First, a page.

The legal basis for an DWI stop, arrest, and detainment proceeding, normally the police officer must have either reasonable suspicion or probable cause to believe criminal activity is “afoot.”
The term “probable cause” has been traditionally related to when the police officer first pulled your vehicle over. That has recently changed in North Carolina, with the Supreme Court of North Carolina drawing a distinction between Reasonable Suspicion to stop and Probable Cause to stop.
The test is whether, under the totality of the circumstances, ‘a reasonable person would feel that he was not free to decline the officer’s request or otherwise terminate the encounter.’ Florida v. Bostick, 501 U.S. 429 (1991)
Reasonable Suspicion is a lower standard that requires the careful analysis of the surrounding factual scenario of the DWI stop.
One need not necessarily break any law, other than obviously operating a motor vehicle while subject to an impairing substance in violation of N.C.G.S. §20-138.1.
It may be possible for you to drive in a “suspicious” manner.
- Why were you stopped in the first place?
- Where did you pull over?
- Was it a safe place?
- What were the roadside conditions?
- How heavy was traffic?
- How many police officers / squad cars were involved?
- What did the officer say to you or ask you to do?
- Did you see whether the Officer(s) wore a Body Camera?
- Did you see whether the Police Car had a Dash-Camera?
- Did the officer immediately start the DWI investigation?
- Were you asked to step out of your vehicle?
- Did you provide your Driver's License and Registration?
- Did you perform Dexterity Test?
- How did you do?
- Did you blow into a portable breath screening device?
- What were the results?
- How much did you tell the Officer you drank?
- Did they search your vehicle?
- Did they find anything?
- Were you handcuffed at ANY time?
- Were you told you could not leave?
- Did the Police Officer ever put his or her hands on you?
Frankly, while these are all good questions to determine the legality of a DWI arrest and the associated investigation, many of the same questions and legal standards would also be true for other criminal investigations of both misdemeanor and felony charges in North Carolina.
“Probable Cause and what constitutes a legal arrest requires a careful consideration of the law, the facts, and what law enforcement observed on-scene.”
– Bill Powers
When there is a lack of probable cause, as determined by a Judge, that may serve as the basis to suppress evidence and when legally appropriate, may indeed serve as a basis for dismissal of the charges.
You may have a viable DWI defense; but, that does not mean the State, through the Office of the District Attorney, will immediately dismiss the charges against you. Ultimately that decision is normally within the discretion of the presiding Court.
Lawyers experienced handling such matters in Court spend a fair amount of time arguing Probable Cause issues in a Motion to Suppress and/or Motion to Dismiss.
In addition to United States Supreme Court caselaw, the North Carolina Appellate Courts have set forth what is appropriate for police officers to do.
To be lawful, a warrantless arrest must be supported by probable cause. State v. Zuniga, 312 N.C. 251, 259, 322 S.E.2d 140, 145 (1984).
“Probable cause for an arrest has been defined to be a reasonable ground of suspicion supported by circumstances sufficiently strong in themselves to warrant a cautious man in believing the accused to be guilty…” Id at 259 (Emphasis Added.)
The Court's role “is not to import to the officer what in our judgment, as legal technicians, might have been a prudent course of action; but rather our role is to determine whether the officer has acted as a man of reasonable caution who, in good faith and based upon practical consideration of everyday life, believed the suspect committed the crime for which he was later charged.”Is it More Than a Gut Reaction or Instinct?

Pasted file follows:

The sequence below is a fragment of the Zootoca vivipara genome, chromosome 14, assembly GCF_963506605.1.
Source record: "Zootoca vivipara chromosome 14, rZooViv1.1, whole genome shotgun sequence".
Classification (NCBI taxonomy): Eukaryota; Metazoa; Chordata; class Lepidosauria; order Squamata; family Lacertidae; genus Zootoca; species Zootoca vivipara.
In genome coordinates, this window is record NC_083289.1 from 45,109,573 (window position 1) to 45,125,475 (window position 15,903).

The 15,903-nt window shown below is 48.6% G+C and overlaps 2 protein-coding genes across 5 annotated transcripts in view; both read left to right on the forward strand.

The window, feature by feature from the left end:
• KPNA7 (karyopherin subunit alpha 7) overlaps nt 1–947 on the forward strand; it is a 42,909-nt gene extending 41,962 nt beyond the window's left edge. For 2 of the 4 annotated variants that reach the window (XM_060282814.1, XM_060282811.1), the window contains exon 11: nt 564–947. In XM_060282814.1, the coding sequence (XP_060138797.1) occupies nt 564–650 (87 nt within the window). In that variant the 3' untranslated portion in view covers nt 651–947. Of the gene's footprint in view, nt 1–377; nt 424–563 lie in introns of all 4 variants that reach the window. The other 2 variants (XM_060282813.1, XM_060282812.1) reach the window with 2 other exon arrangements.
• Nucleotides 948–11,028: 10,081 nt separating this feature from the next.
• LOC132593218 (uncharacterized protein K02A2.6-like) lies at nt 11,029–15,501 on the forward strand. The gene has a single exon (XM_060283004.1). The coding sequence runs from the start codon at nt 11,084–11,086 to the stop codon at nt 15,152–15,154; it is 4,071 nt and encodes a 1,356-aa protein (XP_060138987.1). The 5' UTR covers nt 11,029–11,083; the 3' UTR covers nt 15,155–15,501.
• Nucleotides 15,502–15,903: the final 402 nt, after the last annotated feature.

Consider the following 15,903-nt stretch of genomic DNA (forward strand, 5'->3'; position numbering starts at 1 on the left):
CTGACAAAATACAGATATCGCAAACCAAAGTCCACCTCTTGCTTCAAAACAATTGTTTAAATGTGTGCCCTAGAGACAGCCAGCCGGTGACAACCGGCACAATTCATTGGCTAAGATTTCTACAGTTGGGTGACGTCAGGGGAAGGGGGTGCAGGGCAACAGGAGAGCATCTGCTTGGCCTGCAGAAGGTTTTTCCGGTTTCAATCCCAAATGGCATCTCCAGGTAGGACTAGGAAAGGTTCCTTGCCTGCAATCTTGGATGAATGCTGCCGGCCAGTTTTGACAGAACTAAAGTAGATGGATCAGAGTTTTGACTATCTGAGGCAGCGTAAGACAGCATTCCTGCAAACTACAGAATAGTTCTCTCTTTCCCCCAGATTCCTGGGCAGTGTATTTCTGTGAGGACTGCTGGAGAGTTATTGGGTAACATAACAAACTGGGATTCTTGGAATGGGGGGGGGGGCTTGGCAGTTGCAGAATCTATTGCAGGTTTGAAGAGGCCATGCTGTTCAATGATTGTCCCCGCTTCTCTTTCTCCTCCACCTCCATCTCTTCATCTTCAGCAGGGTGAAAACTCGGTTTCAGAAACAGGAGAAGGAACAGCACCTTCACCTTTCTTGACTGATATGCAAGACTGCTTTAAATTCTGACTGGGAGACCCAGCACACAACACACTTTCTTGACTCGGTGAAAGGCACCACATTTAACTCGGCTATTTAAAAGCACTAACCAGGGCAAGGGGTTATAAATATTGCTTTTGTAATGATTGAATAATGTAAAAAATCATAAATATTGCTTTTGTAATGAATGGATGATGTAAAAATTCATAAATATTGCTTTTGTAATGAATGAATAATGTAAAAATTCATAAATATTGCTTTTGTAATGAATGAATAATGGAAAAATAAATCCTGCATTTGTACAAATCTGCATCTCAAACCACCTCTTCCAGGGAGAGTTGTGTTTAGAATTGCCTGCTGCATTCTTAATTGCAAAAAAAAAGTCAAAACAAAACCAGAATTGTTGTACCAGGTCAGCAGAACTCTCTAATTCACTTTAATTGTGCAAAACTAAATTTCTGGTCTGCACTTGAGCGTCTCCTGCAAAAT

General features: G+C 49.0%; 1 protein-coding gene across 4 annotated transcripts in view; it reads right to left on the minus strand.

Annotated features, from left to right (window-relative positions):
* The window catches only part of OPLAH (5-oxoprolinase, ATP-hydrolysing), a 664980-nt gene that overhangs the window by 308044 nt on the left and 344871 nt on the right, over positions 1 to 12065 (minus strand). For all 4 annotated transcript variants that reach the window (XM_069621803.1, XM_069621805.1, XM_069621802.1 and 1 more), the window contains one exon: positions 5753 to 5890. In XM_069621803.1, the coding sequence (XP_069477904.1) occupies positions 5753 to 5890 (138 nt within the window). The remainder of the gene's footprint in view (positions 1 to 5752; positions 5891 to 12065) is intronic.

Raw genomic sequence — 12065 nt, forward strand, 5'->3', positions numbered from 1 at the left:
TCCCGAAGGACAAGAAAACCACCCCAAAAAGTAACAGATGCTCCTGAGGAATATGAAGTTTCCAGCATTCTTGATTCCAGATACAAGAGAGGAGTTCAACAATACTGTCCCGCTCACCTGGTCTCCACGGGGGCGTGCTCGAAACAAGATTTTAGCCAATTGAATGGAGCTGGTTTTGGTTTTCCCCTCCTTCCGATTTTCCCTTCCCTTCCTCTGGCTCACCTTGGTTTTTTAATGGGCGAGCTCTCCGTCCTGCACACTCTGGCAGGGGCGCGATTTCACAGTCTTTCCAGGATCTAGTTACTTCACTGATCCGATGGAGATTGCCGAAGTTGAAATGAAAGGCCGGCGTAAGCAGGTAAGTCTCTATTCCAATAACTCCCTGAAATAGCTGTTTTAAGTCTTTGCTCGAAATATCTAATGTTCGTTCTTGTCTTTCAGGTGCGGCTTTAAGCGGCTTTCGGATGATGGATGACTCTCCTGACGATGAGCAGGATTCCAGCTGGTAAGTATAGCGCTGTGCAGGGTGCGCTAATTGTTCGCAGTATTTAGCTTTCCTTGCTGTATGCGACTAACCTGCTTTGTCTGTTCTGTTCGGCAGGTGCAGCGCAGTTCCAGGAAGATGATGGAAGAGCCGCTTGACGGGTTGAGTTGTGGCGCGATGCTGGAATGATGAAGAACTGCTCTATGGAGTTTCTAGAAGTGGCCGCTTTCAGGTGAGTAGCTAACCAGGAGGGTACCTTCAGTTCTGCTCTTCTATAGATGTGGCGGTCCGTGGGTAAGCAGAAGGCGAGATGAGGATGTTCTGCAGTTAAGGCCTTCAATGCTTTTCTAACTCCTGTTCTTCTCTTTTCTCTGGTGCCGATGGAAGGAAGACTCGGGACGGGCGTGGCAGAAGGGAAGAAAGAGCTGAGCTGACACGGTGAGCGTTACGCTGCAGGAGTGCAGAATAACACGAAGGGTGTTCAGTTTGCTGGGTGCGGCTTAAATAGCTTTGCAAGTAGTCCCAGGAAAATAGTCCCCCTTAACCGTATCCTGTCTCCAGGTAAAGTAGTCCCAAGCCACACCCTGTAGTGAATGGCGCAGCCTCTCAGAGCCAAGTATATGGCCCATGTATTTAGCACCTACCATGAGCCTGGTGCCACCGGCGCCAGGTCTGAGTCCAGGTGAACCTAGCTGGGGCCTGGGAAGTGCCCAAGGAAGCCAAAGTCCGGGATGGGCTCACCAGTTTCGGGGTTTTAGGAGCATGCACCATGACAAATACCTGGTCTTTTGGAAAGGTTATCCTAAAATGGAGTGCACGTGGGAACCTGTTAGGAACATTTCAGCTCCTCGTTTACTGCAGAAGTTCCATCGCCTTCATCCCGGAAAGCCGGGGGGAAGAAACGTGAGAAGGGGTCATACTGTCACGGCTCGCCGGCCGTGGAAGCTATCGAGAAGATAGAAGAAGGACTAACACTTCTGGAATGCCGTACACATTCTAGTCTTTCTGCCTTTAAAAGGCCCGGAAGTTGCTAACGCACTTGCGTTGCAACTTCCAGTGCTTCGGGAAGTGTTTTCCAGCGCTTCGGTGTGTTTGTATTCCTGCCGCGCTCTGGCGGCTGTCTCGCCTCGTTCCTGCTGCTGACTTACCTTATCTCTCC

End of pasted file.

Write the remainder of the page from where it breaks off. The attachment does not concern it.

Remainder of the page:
A police officer may have observed you breaking some type of traffic law (speeding, swerving, etc.) in order to stop you in the first place.
He or she cannot stop you because you looked a certain way or because they “felt” like stopping you.
That would be called an un-particularized hunch.
Again, the basis of the stop must always be reasonable. Gut instincts are not considered legally reasonable.
Police officers may be “suspicious” — frankly, it may be fair to say they are generally always suspicious of criminal activity… that's their job.
“In order to pull you over, that suspicion must be reasonable and based on facts consistent with illegal activity.”
– Bill Powers
The suspicion is that “criminal activity is afoot.” That's a complicated way of saying there is a reasonable likelihood that the law is being broken.
It is also possible for an officer to stop you based on probable cause. Again, this is a very complicated area of the law in North Carolina. You may want to review one of the Continuing Legal Education papers Bill Powers has presented on the subject. In fact, there have been some exciting developments on what may considered reasonable suspicion and probable cause in North Carolina. It is very factually specific and is based upon what happened prior to and during the arrest and the law itself.
If it's determined that there was reasonable suspicion or probable cause to stop you, how did the officer launch into the DWI investigation? Before asking you to take a chemical test or asking you to perform a field sobriety test, the officer may have observed something such as an open alcohol container in your vehicle or the smell of alcohol coming from either you or your car.
Finally, why were you arrested for DWI? Did the officer give you a field sobriety test and/or a chemical test that indicated you were driving while intoxicated or subject to an impairing substance? These are the types of questions your attorney should find the answers to.